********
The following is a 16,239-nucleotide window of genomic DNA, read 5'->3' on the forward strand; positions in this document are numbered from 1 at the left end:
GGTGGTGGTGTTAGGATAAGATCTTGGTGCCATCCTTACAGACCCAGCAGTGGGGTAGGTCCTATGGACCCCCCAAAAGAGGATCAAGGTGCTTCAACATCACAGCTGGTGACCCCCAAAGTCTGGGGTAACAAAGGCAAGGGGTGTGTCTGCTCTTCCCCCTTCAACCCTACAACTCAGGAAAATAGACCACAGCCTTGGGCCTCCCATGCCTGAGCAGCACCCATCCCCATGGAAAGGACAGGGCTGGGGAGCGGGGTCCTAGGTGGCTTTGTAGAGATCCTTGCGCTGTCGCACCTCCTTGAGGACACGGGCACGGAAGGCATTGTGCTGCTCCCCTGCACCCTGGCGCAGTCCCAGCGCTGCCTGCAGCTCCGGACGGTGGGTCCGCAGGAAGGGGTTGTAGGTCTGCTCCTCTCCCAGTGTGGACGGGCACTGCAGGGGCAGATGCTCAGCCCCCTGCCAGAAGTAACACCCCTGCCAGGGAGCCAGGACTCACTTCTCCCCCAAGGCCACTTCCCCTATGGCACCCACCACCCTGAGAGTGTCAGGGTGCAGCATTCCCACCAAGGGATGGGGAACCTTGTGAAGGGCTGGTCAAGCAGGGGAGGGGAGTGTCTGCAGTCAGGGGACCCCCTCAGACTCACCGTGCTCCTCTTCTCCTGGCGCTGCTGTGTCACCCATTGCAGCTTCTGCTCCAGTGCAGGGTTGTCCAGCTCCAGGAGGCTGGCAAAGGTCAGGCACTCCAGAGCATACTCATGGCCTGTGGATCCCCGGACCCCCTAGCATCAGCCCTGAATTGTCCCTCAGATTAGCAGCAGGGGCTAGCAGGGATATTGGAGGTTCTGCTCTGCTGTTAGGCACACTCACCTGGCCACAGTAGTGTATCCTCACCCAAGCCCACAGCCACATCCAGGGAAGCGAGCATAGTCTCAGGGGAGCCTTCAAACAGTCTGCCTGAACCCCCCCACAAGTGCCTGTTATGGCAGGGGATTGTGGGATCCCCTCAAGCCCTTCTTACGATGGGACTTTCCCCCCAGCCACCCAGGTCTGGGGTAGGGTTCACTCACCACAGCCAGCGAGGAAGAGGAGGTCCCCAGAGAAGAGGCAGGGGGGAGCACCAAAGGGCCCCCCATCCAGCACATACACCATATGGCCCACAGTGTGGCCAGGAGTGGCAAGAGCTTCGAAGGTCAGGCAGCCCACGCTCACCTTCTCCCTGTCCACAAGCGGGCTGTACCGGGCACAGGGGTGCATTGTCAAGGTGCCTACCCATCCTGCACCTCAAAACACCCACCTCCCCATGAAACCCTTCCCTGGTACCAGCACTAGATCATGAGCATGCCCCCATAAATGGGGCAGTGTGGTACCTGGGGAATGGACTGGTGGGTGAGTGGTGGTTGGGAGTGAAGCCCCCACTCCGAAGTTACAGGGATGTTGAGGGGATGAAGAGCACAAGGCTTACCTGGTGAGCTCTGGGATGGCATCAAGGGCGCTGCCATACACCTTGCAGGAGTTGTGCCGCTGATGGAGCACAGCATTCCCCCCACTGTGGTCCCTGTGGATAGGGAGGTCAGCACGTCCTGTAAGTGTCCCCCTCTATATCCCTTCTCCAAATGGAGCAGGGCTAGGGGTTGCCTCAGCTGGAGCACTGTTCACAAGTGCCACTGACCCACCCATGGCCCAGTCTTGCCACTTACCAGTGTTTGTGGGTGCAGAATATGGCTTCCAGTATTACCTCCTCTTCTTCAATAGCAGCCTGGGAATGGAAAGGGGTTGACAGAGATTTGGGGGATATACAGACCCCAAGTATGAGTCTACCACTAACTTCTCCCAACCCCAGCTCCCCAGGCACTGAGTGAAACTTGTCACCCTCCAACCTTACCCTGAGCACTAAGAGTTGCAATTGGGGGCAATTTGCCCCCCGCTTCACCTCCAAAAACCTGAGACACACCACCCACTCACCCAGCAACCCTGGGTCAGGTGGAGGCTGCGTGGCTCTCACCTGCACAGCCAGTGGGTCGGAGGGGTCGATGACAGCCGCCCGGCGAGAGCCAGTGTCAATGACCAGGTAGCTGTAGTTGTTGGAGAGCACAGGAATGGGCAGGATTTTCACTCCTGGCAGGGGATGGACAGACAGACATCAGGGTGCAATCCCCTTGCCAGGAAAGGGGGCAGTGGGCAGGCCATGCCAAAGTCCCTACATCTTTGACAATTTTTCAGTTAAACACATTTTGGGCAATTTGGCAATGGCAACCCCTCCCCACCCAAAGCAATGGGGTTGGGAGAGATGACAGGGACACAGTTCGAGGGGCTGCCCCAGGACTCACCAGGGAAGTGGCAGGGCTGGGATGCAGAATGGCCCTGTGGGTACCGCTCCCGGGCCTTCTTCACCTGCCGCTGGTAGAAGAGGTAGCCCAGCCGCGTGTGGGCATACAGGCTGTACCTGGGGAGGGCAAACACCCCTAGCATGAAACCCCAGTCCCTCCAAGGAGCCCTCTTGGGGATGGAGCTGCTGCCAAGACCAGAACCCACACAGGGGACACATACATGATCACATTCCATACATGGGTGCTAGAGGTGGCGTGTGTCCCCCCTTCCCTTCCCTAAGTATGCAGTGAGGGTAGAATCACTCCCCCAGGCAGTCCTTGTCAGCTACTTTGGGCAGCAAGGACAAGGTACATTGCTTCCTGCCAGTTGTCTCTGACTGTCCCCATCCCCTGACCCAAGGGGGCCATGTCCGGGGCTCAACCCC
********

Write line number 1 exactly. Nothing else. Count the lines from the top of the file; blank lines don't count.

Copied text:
The following is a 16,239-nucleotide window of genomic DNA, read 5'->3' on the forward strand; positions in this document are numbered from 1 at the left end: